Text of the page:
Since its launch in February 2009, Sixty Symbols has amassed 21.2M views and 266k subscribers and there are now 212 freely-available videos (all figures quoted are up to 31st July 2013), each of which consists of a commentary on a particular scientific topic by a researcher from the School. Sixty Symbols was designed to present the workings of a research-led physics department in a manner that engages the viewer by giving them a sense of membership through the development of themes, familiar faces, and a common informal style. This feeling of community is reflected by the rapid growth in the number of Sixty Symbols' subscribers and the high proportion of returning viewers, evidenced by large numbers of comments and channel subscriptions. Sixty Symbols is now ranked within the top 0.01% of the tens of millions of YouTube channels by number of views. For comparison, the viewing statistics for Sixty Symbols compare favourably with the highly acclaimed CERNTV, the YouTube channel of CERN, a major international organisation which attracts wide media interest: CERNTV has attracted 3.3M views and 36k subscribers to 179 uploaded videos since its launch in 2007.

The Sixty Symbols videos and viewing figures (31st July 2013) related to the topics discussed in detail under the research section on scanning probe microscopy (Section 2.1) are: Gold Nanoparticles (72,627), Electrons (74,842), Nano (41,082), Wavefunction (111,012), Vacuum Cannon (87,785), and Atomic Switch (49,608). Those related to Galactic Astronomy (Section 2.2) are Plus or Minus (54,451), Milky Way's Twin (41,370), Redshift (47,248), Dark Matter (142,422) and Spiral Galaxies (52,040). The videos may be readily accessed through an internet search on `Sixty Symbols Videoname' and the viewing figures confirm the effectiveness of this dissemination route for our research.

To assess further the impact of the Sixty Symbols project, the School commissioned an independent evaluation by management consultants O'Herlihy & Co [A] which was completed in 2013. This report is used extensively below to provide supporting statistics and analysis of audience interaction with Sixty Symbols. The report is based on: data extracted from viewing statistics, audience comments appended to each video [B], social media conversations, newspaper reports, stakeholder interviews, teaching resources, and a student survey. The report confirms the viewing figures above and makes the following additional points,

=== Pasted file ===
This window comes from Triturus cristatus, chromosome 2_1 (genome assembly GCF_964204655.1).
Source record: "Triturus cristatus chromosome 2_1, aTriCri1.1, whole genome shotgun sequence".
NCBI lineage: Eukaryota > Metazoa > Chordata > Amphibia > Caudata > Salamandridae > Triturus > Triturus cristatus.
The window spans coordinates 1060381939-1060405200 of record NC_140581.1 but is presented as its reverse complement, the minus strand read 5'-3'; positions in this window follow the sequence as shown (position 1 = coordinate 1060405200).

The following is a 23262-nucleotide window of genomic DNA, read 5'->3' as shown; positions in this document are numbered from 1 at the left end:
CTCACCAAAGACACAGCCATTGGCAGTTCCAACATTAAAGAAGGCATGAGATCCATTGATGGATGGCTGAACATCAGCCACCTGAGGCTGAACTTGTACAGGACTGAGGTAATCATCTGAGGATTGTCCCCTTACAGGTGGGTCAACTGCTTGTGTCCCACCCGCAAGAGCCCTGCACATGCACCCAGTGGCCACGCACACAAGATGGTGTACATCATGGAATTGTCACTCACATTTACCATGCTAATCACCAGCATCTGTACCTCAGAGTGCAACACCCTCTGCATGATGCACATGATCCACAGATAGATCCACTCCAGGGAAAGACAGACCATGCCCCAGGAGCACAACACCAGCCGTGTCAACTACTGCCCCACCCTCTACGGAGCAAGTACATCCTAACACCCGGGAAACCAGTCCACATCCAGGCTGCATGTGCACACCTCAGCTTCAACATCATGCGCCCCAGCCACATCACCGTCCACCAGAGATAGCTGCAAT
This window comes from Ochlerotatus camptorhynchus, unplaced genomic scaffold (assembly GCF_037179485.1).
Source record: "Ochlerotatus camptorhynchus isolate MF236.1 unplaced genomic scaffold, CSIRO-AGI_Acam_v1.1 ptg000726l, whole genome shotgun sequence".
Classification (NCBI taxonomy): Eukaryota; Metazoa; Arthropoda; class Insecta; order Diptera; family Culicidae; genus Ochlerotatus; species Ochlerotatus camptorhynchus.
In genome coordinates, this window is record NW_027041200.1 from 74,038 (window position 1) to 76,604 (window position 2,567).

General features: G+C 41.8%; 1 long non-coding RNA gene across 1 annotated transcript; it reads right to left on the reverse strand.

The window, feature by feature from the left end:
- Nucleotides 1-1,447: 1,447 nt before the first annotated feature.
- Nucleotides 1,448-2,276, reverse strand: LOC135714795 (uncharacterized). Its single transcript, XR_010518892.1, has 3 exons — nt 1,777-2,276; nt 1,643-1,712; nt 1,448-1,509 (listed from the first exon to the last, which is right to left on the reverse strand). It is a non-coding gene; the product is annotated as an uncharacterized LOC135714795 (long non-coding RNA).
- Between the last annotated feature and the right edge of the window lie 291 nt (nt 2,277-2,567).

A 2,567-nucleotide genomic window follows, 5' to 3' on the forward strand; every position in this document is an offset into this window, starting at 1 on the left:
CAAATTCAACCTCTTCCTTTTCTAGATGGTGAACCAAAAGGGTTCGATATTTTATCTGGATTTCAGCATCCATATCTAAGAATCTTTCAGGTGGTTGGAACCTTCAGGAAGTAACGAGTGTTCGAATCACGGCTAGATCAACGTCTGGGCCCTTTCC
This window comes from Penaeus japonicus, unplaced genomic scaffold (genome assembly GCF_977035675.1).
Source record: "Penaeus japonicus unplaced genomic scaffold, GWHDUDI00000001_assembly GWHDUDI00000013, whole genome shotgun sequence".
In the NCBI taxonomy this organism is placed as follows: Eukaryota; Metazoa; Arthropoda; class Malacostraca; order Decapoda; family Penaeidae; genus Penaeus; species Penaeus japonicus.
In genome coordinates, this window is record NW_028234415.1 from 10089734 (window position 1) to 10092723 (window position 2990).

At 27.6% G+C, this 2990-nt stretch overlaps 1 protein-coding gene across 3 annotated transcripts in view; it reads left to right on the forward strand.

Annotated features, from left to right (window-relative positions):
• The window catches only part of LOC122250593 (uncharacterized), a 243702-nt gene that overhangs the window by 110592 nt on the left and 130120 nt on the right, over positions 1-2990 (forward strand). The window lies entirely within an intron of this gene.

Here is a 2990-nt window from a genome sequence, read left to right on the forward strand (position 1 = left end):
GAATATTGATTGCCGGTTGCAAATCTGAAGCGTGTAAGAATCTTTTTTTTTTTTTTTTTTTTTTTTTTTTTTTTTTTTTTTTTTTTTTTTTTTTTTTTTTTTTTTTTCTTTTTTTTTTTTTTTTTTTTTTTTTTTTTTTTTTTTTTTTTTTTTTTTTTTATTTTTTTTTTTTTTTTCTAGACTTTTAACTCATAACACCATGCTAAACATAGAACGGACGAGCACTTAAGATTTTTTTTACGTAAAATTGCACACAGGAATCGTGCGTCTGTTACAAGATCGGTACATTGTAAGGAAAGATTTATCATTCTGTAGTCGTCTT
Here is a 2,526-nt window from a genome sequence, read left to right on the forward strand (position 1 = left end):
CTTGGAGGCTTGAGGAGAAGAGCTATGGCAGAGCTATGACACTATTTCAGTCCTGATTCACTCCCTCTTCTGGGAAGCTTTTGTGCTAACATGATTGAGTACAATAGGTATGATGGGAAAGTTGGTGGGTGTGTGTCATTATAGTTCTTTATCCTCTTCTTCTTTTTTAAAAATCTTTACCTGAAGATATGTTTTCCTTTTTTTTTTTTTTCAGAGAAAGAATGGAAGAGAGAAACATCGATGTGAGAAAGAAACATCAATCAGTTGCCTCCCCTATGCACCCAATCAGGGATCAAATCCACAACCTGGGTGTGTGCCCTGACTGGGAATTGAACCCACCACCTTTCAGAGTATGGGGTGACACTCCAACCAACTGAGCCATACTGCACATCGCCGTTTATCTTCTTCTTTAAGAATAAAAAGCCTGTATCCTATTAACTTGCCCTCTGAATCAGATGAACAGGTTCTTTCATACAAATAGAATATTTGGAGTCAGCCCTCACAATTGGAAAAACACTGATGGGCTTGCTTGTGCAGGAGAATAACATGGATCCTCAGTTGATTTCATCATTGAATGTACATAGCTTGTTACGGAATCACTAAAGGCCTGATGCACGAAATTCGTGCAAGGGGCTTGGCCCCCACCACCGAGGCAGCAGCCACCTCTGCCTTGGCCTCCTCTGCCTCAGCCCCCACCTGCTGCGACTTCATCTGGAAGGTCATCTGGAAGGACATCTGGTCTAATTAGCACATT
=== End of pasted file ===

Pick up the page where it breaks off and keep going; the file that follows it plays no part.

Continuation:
• 99.4% positive feedback, quantified by viewers `liking' (positively rating) the video content.
  • Geographical analysis of viewer statistics shows that Sixty Symbols reaches a global audience across all continents with a particular concentration in Australia, North America and Europe.
  • Prior to university study, 1st year undergraduates reported that Sixty Symbols significantly raised their interest in Physics (74%) and also raised their understanding of Physics (77%).
  • The large number of comments (over 7000 for some videos) provides clear evidence of debate between the public and the researchers themselves (including 100s of direct emails). Scientific debates arising from Sixty Symbols videos are often followed up through other social media sites such as Facebook ( and Twitter.
  • Sixty Symbols has been used as a formal educational resource, positively referenced by numerous teachers' support networks including; Times Educational Supplement (TES), the California Learning Resource Network and the Northern Illinois University [A].

For a specific example of inclusion in core teaching material, see reference [C] from a UK teacher in a secondary school who highlights the importance of the link with research (in this case the topic of scanning probe microscopy discussed in Section 2.1) in stating:

"....greatly enjoyed throughout our student population, around 130 at A level studying for Physics. A key element of Sixty Symbols is the symbiotic content of real research carried out with a physics department, such as nanoscale microscopy, supported by discussion of the underlying physics."